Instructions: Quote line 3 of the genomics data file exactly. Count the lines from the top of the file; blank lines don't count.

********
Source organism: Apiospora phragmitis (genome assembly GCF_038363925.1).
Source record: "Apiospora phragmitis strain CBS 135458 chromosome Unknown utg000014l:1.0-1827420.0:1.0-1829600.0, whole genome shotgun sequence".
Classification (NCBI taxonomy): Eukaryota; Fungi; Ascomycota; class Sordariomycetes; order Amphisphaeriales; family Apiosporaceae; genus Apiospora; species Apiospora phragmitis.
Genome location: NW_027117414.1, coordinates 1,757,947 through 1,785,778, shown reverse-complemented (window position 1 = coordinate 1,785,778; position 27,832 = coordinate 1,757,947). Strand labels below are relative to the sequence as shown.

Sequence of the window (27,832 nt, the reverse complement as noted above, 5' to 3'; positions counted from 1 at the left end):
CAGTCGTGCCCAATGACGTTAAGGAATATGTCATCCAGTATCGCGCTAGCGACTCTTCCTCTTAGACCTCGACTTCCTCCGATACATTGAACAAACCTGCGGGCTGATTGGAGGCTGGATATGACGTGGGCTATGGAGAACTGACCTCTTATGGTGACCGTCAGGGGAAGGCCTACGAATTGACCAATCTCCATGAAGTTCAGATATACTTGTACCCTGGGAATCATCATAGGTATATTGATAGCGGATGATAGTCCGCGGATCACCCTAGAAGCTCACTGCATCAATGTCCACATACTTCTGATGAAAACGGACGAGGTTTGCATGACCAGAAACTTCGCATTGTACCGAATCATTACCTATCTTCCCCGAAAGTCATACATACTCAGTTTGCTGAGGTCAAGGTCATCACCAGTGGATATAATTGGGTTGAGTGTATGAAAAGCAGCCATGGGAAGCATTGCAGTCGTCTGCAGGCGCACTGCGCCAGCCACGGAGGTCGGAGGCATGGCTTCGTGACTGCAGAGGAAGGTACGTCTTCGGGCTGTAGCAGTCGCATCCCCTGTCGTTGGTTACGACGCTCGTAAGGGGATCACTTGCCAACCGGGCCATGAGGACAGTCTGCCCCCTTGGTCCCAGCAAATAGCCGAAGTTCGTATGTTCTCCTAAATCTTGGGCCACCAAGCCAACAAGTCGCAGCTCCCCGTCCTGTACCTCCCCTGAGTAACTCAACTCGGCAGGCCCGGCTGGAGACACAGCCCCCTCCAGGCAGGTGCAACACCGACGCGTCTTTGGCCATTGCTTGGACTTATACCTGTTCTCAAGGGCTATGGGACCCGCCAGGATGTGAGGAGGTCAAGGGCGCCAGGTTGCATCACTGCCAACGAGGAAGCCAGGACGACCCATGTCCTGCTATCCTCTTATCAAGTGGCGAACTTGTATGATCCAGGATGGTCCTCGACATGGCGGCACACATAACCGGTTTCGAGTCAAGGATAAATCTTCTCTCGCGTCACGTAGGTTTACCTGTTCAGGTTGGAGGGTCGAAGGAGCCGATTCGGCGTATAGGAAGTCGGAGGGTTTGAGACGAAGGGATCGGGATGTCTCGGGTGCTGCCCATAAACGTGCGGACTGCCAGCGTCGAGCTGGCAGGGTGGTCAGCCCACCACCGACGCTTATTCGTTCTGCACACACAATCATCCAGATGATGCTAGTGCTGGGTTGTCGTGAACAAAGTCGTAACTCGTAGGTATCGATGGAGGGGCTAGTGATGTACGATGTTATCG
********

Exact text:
Classification (NCBI taxonomy): Eukaryota; Fungi; Ascomycota; class Sordariomycetes; order Amphisphaeriales; family Apiosporaceae; genus Apiospora; species Apiospora phragmitis.